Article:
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No Joke: Gladiator Gave Joaquin Phoenix His Best Bad-Guy Role

Forget about Gotham! It’s Rome where Phoenix did his wickedest villain’s work.

By Benjamin Bullard

“Tell me what you’ve been doing… busy little bee.” Nearly a quarter century after Joaquin Phoenix whispered those words in Gladiator (stream it now on Peacock!), the almost-silent menace in his dangerous voice can still send icicles stabbing through your blood. 

Sure, he’s since gone on to play some truly epic bad guys (like Gotham’s off-the-rails antagonist in Joker and the upcoming sequel Joker: Folie à Deux), but Phoenix’s turn as the backstabbing Emperor Commodus in Ridley Scott’s Oscar-winning 2000 revenge epic remains a definitive, fully-committed portrait of a villain who’s, well, fully committed to being all-the-way bad — even if it ultimately kills him.

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Great Caesar’s Ghost! Why we love Joaquin Phoenix in Gladiator

Incestuously obsessed with his sister Lucilla (a stellar Connie Nielsen) and bent on making the most of his father Marcus Aurelius’ (the late, great Richard Harris) treacherous patricide, Phoenix’s weak, vile serpent of a Caesar rates as one of the most smoldering portrayals of wickedness ever to sear a screen. Everything he does in Gladiator feels like a feral, futile stab in the dark against righteous hearts and minds far nobler than his own… and Phoenix transmits all of Commodus’ impotent petulance with a sneery, wretched inner turmoil that reveals a deliciously recursive tendency to truly damage no one, for all his flailing, except himself.

Phoenix has a magician’s knack for facial telegraphy, an actor’s gift that lets him tell entire stories with only a suspicious glance or a brooding, vexatious scowl. It’s a killer skill that does a ton of heavy lifting to heighten the hair-raising drama in Gladiator: Commodus knows he lacks his father’s stoic will to live in virtue, so he lets all pretense of magnanimity straight out the window in exchange for a short life of imperially-sanctioned crime… and with every anguished twitch that passes over Phoenix’s face, you can see the frustration Commodus feels at his own moral cowardice.

Commodus (Joaquin Phoenix) stands in the arena in Gladiator (2000).

It helps, too, that Gladiator’s remarkable cast paints every single one of Commodus’ sick deeds in such stark contrast against their own highly principled actions. With few true allies (except for the sleazy Senator Falco, played to great effect by David Schofield), Commodus is unlovable and unloved — and he lives in torment as Lucilla, Maximus (Russell Crowe), the honor-bound Senator Gracchus (Derek Jacobi), and even ringmaster Proximo (the late Oliver Reed) all deliver one understated lesson after another in mastering their natures and living for something greater than themselves.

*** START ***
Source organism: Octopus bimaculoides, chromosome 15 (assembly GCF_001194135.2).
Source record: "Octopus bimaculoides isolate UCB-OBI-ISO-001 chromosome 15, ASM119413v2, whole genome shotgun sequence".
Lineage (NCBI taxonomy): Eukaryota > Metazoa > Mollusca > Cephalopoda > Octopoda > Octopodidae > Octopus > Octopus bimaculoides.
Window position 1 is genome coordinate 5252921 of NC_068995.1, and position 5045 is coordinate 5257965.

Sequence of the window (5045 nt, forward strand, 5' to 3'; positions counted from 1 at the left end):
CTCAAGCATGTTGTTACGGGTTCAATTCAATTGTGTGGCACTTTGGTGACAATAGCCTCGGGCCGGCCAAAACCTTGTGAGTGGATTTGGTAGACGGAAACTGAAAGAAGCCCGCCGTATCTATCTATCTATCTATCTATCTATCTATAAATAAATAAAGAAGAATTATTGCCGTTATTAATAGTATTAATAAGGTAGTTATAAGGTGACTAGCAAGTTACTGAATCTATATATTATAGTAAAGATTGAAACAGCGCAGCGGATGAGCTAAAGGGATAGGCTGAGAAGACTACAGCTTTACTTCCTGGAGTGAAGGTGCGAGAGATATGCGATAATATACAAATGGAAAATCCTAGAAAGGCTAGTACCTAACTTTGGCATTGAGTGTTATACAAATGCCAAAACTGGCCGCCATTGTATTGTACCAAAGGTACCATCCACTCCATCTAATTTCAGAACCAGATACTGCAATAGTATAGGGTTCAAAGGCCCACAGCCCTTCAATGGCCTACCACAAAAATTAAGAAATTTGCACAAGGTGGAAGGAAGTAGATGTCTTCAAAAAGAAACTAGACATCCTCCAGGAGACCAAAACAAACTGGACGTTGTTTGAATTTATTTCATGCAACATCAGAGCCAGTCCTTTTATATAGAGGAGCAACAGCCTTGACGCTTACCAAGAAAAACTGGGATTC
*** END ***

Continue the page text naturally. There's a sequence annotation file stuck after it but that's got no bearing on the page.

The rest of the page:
David Franzoni created the story for Gladiator and penned the screenplay alongside writers Douglas Wick and Branko Lustig, and it must’ve been loads of satisfying fun to watch Phoenix breathe evil life into the words they’d so carefully crafted for the film’s core nefarious character. “They whispered in dark corners, and went out late at night, and conspired, and conspired,” Commodus hisses in the movie’s most mesmerizing scene, telling imperial heir Lucius (a young Spencer Treat Clark), his nephew, a scintillating tale of Roman treachery while mother Lucilla — knowing she and her child are hugely endangered hostages — looks on in helpless and fully-alarmed fright. 

In that scene and all throughout the movie, Phoenix commands his lines with such force and conviction that it’s impossible not to succumb to at least one Shakespearean shudder now and again — even if you’ve never so much as cracked the cover of a bygone backstabber’s tale like Antony and Cleopatra or Julius Caesar. In Gladiator, Maximus might’ve won the movie’s greater moral victory… but it’ll always be Phoenix’s twisted Emperor Commodus who haunts our lingering memories of one of Ridley Scott’s greatest films. 

Stream Gladiator on Peacock here — and for even more Roman arena action, save the date for July 18, when Roland Emmerich's gladiator epic Those About to Die lands on the bird app as a Peacock original series.